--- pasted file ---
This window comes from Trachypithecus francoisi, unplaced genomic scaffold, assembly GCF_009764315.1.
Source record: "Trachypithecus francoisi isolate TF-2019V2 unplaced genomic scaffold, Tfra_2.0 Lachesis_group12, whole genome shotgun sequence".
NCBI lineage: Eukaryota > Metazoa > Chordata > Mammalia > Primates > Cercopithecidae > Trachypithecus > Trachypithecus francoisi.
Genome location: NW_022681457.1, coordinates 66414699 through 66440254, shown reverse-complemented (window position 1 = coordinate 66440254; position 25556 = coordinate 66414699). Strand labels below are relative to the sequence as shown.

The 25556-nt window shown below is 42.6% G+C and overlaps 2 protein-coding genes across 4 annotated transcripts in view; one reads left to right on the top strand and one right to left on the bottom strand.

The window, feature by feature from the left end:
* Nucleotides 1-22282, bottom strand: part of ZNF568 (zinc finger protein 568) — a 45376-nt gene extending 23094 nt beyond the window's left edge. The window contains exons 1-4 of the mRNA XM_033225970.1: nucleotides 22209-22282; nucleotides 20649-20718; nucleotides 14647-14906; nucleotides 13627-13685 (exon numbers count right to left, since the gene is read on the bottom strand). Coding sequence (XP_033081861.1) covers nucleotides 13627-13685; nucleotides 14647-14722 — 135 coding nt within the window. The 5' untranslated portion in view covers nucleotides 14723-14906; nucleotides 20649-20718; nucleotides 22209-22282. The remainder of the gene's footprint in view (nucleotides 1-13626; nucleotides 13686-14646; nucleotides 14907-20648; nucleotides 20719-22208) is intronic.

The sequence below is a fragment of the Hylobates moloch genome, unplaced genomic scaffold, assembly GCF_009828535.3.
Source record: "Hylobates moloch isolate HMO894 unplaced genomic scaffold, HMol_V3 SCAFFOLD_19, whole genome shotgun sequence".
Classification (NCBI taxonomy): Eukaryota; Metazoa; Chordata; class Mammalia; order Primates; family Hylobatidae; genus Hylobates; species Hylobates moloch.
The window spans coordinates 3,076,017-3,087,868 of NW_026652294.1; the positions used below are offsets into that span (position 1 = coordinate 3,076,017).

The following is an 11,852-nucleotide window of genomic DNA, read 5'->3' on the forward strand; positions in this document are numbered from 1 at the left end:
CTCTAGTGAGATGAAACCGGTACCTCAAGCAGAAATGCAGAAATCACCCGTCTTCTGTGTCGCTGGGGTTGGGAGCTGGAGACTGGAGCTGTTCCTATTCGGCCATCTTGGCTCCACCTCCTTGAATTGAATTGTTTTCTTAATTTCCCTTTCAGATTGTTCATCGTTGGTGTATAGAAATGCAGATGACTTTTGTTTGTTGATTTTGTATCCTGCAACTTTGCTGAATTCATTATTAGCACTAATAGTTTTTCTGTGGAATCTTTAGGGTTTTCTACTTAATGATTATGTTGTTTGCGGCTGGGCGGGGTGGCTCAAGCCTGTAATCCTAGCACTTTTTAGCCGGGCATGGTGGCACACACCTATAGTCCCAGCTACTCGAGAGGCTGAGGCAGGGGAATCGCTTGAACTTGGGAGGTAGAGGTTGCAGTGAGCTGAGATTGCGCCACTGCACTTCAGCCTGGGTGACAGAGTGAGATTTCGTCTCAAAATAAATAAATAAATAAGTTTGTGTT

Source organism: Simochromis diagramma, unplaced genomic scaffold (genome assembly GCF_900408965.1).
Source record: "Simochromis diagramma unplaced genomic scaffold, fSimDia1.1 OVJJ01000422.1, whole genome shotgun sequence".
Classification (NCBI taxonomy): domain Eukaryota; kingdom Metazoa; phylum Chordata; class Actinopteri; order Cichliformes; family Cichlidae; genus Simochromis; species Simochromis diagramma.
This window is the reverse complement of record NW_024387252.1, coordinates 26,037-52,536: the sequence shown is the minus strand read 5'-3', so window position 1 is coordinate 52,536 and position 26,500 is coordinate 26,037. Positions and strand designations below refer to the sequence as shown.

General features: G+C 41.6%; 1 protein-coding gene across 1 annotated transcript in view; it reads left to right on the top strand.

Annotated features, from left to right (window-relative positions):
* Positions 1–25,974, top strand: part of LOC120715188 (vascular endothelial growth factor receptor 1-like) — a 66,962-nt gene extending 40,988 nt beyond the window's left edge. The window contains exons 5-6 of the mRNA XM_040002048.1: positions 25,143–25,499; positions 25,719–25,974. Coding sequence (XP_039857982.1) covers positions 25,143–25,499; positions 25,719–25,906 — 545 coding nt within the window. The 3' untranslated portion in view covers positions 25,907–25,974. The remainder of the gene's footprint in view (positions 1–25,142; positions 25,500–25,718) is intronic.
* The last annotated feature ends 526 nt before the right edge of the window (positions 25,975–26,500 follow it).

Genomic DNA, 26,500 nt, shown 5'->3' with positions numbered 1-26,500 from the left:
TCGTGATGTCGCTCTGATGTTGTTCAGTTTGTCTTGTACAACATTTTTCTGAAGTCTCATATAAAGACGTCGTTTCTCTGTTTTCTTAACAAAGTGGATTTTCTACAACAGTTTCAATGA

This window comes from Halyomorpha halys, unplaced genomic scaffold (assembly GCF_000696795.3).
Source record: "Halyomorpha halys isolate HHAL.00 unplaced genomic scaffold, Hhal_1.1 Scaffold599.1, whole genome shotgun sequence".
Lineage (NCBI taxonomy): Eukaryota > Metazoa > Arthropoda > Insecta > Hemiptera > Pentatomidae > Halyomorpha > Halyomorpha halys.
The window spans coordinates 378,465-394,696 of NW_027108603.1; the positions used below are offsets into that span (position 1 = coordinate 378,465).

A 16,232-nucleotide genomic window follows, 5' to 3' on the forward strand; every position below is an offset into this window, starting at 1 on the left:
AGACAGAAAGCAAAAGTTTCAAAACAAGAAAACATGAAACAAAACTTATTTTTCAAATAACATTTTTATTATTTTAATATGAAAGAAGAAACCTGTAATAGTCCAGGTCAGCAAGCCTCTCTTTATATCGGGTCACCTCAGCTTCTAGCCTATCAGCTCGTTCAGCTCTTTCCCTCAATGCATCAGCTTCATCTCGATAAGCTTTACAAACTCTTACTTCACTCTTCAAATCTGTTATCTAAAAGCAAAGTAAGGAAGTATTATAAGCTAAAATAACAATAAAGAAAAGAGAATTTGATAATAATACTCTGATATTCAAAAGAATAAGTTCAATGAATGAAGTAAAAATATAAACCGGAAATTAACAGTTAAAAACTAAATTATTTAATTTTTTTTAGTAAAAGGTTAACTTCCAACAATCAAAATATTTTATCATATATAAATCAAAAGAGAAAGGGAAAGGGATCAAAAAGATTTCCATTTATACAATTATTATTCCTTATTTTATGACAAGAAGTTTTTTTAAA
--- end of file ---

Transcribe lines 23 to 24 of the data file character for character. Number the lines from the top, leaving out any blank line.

TCGTGATGTCGCTCTGATGTTGTTCAGTTTGTCTTGTACAACATTTTTCTGAAGTCTCATATAAAGACGTCGTTTCTCTGTTTTCTTAACAAAGTGGATTTTCTACAACAGTTTCAATGA

This window comes from Halyomorpha halys, unplaced genomic scaffold (assembly GCF_000696795.3).